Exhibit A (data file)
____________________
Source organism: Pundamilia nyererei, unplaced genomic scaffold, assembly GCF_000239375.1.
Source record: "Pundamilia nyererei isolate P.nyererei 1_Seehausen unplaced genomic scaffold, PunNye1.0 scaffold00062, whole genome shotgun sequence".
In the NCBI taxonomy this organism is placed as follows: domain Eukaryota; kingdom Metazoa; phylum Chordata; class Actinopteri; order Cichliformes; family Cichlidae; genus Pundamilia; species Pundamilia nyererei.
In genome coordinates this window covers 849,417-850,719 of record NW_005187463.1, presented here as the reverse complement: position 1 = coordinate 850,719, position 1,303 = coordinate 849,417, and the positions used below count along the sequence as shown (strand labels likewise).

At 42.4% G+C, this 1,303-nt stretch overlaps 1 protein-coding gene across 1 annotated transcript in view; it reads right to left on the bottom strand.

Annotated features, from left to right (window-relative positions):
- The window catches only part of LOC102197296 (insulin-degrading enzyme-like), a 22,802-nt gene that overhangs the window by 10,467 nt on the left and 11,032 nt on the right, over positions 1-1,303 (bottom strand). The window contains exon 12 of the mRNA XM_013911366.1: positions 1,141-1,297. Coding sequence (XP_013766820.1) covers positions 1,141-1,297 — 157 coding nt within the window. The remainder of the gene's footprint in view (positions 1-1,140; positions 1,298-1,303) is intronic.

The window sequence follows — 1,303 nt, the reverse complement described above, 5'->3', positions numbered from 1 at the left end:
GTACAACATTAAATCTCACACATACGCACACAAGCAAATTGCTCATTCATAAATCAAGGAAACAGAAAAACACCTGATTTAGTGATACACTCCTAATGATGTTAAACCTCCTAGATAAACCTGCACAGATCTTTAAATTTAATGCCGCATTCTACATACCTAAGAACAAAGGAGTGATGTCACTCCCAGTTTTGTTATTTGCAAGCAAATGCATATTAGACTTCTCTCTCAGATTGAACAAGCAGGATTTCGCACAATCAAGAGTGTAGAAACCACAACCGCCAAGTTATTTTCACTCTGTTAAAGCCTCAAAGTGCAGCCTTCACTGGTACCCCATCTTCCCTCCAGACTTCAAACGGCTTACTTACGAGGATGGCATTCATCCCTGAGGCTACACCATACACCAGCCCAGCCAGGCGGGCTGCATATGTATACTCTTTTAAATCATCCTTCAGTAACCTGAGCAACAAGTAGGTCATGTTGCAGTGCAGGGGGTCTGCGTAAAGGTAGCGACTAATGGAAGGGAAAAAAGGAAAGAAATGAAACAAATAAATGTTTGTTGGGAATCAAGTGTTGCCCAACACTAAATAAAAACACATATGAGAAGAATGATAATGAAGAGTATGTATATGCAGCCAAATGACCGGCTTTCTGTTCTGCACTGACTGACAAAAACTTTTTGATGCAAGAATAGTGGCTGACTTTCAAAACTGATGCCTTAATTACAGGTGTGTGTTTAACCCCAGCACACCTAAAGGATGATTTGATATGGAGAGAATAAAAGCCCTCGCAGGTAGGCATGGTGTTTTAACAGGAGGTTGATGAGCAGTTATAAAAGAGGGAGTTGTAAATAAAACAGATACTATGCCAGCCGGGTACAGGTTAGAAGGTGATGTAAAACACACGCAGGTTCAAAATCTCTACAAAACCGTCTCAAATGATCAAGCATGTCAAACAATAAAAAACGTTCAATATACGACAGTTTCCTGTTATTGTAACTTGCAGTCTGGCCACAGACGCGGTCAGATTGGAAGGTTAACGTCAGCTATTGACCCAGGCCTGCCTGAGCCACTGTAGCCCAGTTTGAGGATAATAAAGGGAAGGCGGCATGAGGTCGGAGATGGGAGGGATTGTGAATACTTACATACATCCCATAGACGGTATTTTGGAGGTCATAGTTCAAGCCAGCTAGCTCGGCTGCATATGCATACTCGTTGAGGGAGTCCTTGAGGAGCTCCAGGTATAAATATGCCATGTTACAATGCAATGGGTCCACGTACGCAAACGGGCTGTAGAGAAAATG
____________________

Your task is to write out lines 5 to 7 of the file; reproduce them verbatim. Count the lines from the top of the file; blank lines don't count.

At 42.4% G+C, this 1,303-nt stretch overlaps 1 protein-coding gene across 1 annotated transcript in view; it reads right to left on the bottom strand.

Annotated features, from left to right (window-relative positions):
- The window catches only part of LOC102197296 (insulin-degrading enzyme-like), a 22,802-nt gene that overhangs the window by 10,467 nt on the left and 11,032 nt on the right, over positions 1-1,303 (bottom strand). The window contains exon 12 of the mRNA XM_013911366.1: positions 1,141-1,297. Coding sequence (XP_013766820.1) covers positions 1,141-1,297 — 157 coding nt within the window. The remainder of the gene's footprint in view (positions 1-1,140; positions 1,298-1,303) is intronic.